How accurate and useful is the ISU Cash Rent Survey?

Alejandro Plastina, extension economist, explores results of a follow-up survey on the accuracy and usefulness of the ISU Cash Rental Rate Survey.

plastina_alejandro_photoCash rents, land values, and rates for custom work in Iowa are topics that usually attract lots of attention from a number of stakeholders in the agricultural sector. Even more so when the economic outlook for the sector is particularly promising or particularly discouraging. So it comes as no surprise that the Cash Rental Rates for Iowa Survey is received with different degrees of acceptance by different groups depending on the economic outlook. This year we requested feedback from the online respondents to the Cash Rent Survey about the accuracy and usefulness of the survey results.

Who responded?

The Cash Rental Rates for Iowa 2016 Survey had 1,585 responses, of which 320 responses were submitted through the online questionnaire (the rest were mailed using USPS). All online respondents were invited to participate in a short follow up survey about their perceptions of the Cash Rent Survey. One hundred and forty-five respondents completed the follow up survey. All of them reported being familiar with the survey (figure 1).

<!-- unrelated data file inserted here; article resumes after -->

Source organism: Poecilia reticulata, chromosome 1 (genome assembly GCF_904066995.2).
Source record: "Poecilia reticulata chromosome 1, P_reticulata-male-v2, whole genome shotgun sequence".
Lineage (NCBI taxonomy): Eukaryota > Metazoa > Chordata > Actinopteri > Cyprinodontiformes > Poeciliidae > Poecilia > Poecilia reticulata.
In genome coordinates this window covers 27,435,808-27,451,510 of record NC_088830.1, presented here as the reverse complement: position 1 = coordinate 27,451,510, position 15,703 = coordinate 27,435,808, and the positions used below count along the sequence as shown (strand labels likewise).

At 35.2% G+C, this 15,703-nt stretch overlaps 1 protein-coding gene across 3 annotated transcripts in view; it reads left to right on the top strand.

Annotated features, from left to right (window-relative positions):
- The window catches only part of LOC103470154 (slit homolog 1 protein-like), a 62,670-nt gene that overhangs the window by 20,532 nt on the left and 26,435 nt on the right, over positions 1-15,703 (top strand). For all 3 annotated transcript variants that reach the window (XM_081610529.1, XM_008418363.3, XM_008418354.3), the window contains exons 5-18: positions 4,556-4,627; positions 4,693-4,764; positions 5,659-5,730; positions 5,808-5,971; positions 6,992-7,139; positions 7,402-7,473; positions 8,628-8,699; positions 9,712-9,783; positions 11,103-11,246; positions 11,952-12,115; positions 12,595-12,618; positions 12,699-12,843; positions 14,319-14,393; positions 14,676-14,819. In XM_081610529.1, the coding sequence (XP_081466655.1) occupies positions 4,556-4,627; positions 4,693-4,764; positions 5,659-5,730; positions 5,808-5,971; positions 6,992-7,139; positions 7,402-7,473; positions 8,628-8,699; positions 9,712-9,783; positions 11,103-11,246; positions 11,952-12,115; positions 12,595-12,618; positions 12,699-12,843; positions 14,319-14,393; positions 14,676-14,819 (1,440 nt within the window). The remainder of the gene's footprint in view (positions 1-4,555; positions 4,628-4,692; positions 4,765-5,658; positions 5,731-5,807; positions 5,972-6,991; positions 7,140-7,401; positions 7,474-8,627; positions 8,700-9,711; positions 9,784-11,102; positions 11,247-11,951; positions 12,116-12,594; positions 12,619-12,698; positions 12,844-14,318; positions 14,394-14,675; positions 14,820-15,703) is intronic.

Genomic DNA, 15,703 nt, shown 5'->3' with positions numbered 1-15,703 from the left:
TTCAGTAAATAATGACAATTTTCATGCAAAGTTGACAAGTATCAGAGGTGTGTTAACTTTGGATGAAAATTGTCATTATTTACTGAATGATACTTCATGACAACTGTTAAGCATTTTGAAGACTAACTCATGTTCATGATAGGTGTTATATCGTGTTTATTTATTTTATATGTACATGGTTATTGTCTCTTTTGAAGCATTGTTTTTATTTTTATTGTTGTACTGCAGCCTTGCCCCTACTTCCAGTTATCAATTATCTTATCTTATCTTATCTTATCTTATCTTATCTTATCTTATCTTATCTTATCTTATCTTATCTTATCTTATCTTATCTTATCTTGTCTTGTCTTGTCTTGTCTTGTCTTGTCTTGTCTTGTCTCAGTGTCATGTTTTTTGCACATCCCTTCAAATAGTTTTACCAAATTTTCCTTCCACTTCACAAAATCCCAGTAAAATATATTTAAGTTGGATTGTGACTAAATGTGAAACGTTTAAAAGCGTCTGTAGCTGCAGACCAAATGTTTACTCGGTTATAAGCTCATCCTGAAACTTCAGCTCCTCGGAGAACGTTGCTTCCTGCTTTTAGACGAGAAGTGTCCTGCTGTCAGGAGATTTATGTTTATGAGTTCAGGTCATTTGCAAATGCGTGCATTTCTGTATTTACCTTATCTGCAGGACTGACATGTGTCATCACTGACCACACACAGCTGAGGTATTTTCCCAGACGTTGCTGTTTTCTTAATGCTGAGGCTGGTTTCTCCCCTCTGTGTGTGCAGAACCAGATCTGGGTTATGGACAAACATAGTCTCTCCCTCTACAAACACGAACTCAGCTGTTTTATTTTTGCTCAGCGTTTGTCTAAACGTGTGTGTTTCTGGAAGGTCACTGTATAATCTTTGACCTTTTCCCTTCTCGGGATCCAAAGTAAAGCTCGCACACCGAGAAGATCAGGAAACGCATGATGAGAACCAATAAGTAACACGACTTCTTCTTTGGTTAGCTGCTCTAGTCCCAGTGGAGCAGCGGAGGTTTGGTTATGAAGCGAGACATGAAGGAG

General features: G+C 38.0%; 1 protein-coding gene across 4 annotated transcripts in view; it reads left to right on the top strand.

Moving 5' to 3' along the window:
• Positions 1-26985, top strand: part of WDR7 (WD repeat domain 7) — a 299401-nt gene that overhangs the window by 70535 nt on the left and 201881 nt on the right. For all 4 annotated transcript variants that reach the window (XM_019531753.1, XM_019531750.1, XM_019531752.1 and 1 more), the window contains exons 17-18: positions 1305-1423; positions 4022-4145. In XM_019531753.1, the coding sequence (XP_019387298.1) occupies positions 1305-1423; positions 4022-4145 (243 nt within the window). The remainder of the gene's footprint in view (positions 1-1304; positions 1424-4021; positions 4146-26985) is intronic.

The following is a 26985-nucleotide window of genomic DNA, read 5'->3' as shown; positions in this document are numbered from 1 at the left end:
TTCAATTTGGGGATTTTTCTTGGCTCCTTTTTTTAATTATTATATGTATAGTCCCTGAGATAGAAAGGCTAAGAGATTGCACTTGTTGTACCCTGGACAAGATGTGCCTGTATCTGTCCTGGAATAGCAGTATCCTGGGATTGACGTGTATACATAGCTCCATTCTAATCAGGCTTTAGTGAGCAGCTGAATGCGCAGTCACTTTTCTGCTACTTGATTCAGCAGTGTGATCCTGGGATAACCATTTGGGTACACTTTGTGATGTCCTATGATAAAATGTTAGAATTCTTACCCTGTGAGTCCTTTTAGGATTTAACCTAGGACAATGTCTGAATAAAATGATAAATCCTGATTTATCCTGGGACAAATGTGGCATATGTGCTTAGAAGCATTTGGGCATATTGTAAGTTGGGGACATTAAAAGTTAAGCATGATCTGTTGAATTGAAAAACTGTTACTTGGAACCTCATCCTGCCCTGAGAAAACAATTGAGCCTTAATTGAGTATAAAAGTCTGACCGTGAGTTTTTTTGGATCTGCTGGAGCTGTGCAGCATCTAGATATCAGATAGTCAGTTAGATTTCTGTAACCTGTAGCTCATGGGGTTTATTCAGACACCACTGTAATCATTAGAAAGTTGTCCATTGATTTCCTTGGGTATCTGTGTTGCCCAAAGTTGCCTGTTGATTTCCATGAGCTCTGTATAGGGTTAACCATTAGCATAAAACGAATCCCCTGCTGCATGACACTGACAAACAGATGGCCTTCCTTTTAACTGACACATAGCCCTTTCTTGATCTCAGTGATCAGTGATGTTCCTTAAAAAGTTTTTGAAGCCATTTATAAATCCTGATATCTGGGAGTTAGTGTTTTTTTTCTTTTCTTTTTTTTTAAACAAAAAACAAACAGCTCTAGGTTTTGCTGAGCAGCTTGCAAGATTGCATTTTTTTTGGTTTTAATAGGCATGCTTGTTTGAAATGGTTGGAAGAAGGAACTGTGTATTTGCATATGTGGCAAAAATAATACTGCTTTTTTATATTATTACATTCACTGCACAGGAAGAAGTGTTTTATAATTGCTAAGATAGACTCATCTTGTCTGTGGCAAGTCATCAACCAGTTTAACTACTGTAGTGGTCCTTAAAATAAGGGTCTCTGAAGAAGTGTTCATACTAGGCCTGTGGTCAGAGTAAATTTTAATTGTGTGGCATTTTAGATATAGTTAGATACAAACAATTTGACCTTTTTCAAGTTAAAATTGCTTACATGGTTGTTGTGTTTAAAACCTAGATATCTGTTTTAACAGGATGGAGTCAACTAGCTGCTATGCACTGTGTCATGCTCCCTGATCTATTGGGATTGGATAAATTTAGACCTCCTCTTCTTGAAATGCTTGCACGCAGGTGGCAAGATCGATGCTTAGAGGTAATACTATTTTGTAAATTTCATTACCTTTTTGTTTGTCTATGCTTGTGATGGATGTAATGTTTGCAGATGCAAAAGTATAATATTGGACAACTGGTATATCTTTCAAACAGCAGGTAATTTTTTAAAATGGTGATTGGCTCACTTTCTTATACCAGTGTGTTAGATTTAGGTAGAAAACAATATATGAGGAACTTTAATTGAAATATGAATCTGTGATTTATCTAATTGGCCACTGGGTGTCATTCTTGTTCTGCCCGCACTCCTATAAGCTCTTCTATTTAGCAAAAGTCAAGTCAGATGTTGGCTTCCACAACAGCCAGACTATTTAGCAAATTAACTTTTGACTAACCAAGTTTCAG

Comparing the participation of different categories of participants in this opinion poll versus the corresponding participation of the same categories in the Cash Rent Survey (figure 2), farm operators accounted for the same share (47%); but agricultural lenders, professional farm managers and Realtors had a greater share (21% vs. 14%, and 16% vs. 12%, respectively); while landowners had a smaller share (15% vs. 25%).

Figure 1. How familiar are you with the ISU Cash Rental Rates for Iowa Survey?Figure 2. How would you classify yourself?

How accurate are survey results?